geyser

The geyser near the township of Niland continues its movement.

EL CENTRO — The Niland Geyser, despite mitigation efforts, still continues to threaten a state highway, railroad tracks, a petroleum pipeline and a fiber optic line, causing the Imperial County Board of Supervisors to adopt and extend an emergency proclamation about the potentially damaging mud pot located five miles northwest of Niland.

Fire Chief Alfredo Estrada reported at the Oct.6 BOS meeting the situational status. The Chief said the geyser continues to release water, carbon dioxide, and hydrogen sulfide gas in low concentrations. From a distance, the geyser does not pose a health hazard.

Over the last 11 years the geyser has slowly moved in a southwestern direction, but the rate of movement unexpectedly increased and has begun encroaching on the Union Pacific Railroad right of way, impacting the tracks. The geyser is approximately 160 feet east of the railroad tracks.

There is no access to the mud pot and public site visits are prohibited for safety reasons. Caltrans built a temporary road to provide access to Highway 111 at Davis and Gillespie roads and is continuing to monitor the mud pot. According to Estrada, all contingencies are in place and functioning as designed.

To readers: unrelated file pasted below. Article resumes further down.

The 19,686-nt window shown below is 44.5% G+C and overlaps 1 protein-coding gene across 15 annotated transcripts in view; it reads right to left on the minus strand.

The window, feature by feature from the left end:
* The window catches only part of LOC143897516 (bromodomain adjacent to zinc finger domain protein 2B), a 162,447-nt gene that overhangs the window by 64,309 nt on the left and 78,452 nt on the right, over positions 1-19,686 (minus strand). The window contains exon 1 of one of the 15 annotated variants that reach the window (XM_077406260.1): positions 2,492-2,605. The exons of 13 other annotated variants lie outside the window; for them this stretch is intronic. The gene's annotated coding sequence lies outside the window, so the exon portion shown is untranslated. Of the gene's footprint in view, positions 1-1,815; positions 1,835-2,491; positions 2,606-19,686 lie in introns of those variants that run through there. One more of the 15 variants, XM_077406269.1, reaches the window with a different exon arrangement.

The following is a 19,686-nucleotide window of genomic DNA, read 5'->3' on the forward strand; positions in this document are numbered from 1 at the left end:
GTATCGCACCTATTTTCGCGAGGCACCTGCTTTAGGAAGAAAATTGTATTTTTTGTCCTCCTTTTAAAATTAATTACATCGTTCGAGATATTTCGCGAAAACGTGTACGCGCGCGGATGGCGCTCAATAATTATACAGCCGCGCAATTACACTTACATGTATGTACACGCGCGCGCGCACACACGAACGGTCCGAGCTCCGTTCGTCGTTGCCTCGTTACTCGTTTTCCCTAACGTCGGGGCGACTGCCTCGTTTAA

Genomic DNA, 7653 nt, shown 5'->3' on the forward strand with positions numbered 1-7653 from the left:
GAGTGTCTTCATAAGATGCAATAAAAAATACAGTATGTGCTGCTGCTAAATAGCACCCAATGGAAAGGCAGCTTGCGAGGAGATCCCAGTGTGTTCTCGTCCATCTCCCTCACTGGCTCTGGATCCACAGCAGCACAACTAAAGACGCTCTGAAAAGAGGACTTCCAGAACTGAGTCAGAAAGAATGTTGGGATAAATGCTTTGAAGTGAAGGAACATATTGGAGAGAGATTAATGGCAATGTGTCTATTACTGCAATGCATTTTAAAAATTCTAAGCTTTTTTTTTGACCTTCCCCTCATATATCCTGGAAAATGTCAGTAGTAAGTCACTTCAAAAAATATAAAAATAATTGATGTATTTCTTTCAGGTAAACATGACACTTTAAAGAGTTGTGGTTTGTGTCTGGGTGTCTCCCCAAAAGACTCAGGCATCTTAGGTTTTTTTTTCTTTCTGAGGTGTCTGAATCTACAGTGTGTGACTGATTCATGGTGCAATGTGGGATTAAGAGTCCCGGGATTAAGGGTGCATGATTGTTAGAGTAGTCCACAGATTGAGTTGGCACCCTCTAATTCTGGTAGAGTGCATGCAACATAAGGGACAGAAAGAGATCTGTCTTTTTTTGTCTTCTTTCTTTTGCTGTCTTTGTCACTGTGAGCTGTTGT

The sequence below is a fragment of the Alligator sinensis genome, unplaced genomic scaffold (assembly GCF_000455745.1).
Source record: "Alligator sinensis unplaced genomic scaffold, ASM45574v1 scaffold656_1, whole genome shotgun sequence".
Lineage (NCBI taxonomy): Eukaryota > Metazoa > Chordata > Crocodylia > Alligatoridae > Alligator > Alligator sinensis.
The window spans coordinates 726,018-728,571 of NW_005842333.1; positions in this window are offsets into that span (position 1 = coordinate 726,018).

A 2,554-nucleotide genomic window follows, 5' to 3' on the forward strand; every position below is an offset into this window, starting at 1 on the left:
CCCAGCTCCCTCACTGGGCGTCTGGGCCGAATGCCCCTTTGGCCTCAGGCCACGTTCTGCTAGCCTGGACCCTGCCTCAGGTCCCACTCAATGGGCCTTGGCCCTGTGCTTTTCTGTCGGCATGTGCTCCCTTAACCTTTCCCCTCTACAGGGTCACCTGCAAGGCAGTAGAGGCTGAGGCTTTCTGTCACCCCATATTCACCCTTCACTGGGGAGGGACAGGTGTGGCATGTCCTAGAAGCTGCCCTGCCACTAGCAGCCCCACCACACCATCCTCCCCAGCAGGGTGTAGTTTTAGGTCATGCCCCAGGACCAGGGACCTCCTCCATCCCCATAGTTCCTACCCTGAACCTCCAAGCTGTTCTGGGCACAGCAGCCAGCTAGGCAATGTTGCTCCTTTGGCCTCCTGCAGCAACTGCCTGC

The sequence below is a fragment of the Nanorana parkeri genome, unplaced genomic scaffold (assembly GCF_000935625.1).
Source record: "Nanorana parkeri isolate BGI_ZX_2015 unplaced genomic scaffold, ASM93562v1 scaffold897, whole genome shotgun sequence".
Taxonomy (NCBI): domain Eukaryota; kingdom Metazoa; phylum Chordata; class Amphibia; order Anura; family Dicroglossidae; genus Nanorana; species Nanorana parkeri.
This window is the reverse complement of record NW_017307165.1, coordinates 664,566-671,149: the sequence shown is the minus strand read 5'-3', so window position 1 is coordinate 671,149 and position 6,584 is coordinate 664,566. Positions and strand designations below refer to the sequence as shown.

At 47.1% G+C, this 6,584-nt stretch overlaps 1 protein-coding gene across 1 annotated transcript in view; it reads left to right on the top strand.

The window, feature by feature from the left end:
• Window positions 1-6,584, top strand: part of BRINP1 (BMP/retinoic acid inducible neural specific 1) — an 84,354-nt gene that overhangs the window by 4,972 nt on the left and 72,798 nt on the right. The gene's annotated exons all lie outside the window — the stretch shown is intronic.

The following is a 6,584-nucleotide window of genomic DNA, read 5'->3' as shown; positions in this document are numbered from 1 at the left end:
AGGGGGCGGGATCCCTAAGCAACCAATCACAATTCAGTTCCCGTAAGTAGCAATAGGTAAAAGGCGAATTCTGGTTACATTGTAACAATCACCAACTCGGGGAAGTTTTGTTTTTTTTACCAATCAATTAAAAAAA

Union Railroad geologists discovered a large pressure dome that pushes the water in the geyser. Sheet piles have been placed between the geyser and the railroad tracks as a mitigation measure. However, if the geyser continues its course, it will undermine critical infrastructures. The railroad has built temporary tracks several years ago to evade the geyser.

The geyser is approximately 210 feet away from Highway 111 and other critical infrastructure like the Kinder Morgan pressurized petroleum pipeline and utilities including fiber optic cables. Estrada said the rate of movement and the proximity to vital transportation infrastructure has raised concerns for Caltrans and the UPRR.

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geyser

As Highway 111 is one of only two main arteries for north-south transportation, the migration of the mud pot poses a threat to the County, according to Estrada. The railroad’s dual track system is also vital for the movement and transportation of goods into and out of the County and across the country.

The Board’s approval of the emergency proclamation allows Union Railroad and Caltrans the ability to address the geyser and its movement.  

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